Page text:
When the late Simon Fodden (RIP) asked me to write a column for Slaw, “Canada’s online legal magazine,” I welcomed the opportunity. I could write for a Canadian and global legal audience about foreign, comparative, and international law (FCIL) information resources and about FCIL librarianship as a career. I could help fill in an information gap for this very special law librarian career path. I joined Slaw in 2010, its fifth year in existence, as a “Legal Information” columnist. My first column was on “The State of Digitization of United Nations Documents” (June 29, 2010), wherein I bemoaned the lack of a “central hub” for online UN documents and publications.
But, it’s been almost a decade, and almost 50 columns, since this first Slaw article and my gap-filling efforts. I’ve written about FCIL careers, good FCIL email lists, FCIL research, locating English translations of foreign cases and legislation, using ILL to obtain FCIL materials, and so much more for Slaw. I am more seasoned than ever, and realize information evolves and changes and diversifies. New players, new voices have entered the field to fill in the international legal information gaps, and I must move with the flow. Seeking out new resources to write about and telling y’all about them has been my “fish”. But I must move on to other exploits and information adventures. Thus, this will be my last Slaw column.
“So long and thanks for all the fish” = “Salut et merci bien pour le poisson”
Unlike the dolphins in Douglas Adams’ The Hitchhiker’s Guide to the Galaxy, I’m not leaving a dire situation. The sharing of information about international legal research resources is in very good hands. The Foreign Law Guide, GlobaLex, and Guide to Law Online resources continue to provide everyone with tools for researching foreign law. INT-LAW, IALLmembers, Juriconnexion, CALL-L, OSALL-L, and other discussion fora and ecommunities continue to thrive. We have CanLII which is adding new features each month, it seems, AustLII, BAILII, WorldLII, SAfLII, and many other Free Access to Law/Legal Information Institute websites. We have other free, open access resources such as Constitute (texts of constitutions, with comparison tools) and commercial ones such as World Constitutions Illustrated and Oxford Constitutions of the World. We have the Peace Palace Library catalogue and research guides on international law and international relations topics. While the UNBISnet catalog index of UN documents is no more (RIP), we have most of the UN law-related resources I discussed in my first Slaw piece, and the new UN iLibrary. We have the wonderful subscription database, HeinOnline. We have Oxford, Brill, Kluwer, vLex, Westlaw, Lexis, etc. I’ve always had a fondness for the IGO legislative databases such as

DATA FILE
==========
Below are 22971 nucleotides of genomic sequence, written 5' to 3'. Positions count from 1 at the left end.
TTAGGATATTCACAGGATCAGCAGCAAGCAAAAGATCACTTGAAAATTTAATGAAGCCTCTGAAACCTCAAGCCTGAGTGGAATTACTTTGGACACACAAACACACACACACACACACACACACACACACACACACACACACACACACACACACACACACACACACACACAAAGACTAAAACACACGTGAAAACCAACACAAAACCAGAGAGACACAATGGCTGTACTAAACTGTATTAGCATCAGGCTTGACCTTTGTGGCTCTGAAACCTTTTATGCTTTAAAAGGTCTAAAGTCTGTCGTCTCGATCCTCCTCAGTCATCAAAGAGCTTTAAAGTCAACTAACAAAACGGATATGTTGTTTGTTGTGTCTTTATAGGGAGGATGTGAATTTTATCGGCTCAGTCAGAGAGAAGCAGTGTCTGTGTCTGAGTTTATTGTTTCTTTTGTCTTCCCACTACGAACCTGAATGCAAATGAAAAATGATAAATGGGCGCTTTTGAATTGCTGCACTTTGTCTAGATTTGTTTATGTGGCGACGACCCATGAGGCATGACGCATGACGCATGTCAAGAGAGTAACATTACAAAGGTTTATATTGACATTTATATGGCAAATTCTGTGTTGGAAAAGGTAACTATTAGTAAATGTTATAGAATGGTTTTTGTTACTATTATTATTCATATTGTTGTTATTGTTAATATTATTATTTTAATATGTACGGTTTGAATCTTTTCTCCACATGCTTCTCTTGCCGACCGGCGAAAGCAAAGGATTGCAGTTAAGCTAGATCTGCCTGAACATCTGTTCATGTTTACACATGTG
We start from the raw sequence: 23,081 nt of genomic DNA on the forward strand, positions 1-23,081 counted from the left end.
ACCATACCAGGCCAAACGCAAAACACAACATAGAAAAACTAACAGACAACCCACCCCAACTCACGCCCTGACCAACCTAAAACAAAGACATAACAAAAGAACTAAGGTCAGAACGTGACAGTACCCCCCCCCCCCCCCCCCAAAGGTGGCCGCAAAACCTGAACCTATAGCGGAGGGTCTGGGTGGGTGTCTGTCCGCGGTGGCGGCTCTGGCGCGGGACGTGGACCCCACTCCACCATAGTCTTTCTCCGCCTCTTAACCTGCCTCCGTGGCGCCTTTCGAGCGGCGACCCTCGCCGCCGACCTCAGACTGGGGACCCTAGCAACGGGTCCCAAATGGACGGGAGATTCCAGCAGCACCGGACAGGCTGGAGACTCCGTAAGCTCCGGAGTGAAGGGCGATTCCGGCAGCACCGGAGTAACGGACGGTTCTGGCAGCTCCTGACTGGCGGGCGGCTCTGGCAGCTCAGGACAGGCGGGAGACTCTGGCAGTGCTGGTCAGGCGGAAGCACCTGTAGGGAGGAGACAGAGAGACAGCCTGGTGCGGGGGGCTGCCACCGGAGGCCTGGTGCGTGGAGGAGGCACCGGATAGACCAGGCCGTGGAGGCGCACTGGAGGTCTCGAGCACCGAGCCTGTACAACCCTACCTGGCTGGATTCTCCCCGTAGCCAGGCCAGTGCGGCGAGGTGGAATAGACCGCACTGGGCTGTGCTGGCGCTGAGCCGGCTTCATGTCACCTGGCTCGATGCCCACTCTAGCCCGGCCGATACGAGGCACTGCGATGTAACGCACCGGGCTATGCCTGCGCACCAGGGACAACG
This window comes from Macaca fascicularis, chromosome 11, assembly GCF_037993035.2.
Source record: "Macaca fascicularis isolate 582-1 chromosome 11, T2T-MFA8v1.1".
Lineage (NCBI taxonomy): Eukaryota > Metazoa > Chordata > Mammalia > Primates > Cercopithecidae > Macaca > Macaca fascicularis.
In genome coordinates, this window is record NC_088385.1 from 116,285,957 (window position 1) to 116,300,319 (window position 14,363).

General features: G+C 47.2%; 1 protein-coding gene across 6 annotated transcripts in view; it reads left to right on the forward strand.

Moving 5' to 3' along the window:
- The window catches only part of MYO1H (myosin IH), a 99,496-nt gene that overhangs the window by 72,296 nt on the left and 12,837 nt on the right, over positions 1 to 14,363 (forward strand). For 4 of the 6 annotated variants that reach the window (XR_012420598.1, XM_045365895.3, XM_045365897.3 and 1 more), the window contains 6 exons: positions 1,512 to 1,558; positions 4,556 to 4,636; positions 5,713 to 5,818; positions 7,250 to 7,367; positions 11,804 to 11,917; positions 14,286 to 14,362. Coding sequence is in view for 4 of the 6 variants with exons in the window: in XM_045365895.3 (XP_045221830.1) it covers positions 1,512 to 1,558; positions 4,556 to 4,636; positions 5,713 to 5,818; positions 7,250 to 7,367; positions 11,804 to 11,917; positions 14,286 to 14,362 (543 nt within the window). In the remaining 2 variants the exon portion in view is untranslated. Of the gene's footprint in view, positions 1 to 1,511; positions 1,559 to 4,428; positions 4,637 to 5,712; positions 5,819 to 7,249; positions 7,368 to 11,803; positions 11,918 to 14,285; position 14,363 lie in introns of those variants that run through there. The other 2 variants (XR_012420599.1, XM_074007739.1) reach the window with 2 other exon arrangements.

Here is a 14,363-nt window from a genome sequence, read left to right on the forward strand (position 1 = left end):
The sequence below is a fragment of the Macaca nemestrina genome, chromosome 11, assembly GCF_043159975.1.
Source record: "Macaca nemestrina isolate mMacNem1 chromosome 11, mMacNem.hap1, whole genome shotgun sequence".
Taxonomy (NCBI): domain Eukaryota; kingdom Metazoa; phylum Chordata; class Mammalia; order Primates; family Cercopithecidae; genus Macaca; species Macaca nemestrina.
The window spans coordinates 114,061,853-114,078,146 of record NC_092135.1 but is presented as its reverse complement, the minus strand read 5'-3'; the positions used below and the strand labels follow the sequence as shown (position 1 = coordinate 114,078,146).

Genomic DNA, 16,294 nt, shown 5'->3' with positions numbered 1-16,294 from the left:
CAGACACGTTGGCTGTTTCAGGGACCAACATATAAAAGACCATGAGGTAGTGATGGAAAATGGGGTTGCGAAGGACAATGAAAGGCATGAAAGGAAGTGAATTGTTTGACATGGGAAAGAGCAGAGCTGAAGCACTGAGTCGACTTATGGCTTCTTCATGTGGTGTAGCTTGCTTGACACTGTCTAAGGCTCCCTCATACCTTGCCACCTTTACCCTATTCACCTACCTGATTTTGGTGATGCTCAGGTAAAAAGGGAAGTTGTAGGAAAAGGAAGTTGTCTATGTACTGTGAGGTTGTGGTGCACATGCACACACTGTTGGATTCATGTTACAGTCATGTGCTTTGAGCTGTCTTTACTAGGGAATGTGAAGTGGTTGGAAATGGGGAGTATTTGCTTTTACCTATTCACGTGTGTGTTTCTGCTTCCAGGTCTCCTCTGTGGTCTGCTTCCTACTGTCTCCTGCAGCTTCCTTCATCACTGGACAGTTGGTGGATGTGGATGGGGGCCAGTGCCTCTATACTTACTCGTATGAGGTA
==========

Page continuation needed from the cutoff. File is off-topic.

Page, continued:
WIPOLEX, FAOLEX, and NATLEX (ILO). We have Twitter for keeping up to the minute on international law news and resources. We have FCIL Ask-a-Law-Librarian services, the UN Library’s Ask DAG, chatbots, and robots that are set to take over some of our FCIL jobs. On and on. We have new FCIL librarians coming into the profession and energized, enthusiastic veteran FCIL librarians. We have so many other great FCIL print, electronic, and people resources.
I am especially excited about the DipLawMatic Dialogues Blog – a publication of the Foreign, Comparative, and International Law Special Interest Section (FCIL-SIS) of the American Association of Law Libraries (AALL). The FCIL-SIS blog also has a Twitter presence as @DipLawMat. The blog was started in 2014 by FCIL-SIS Publicity Committee co-chairs Susan Gaultier and Loren Turner “as a way to promote the FCIL-SIS worldwide.” About a year after it launched, the DipLawMatic Dialogues Blog had “13,830 views from readers in over 110 nation-states”. Five years later, in 2019, Jessica Pierucci reports that the blog had “nearly 21,000 views” and readership from all over the world.
The DipLawMatic Dialogues Blog “About” page asserts its intent to be an international legal information resource: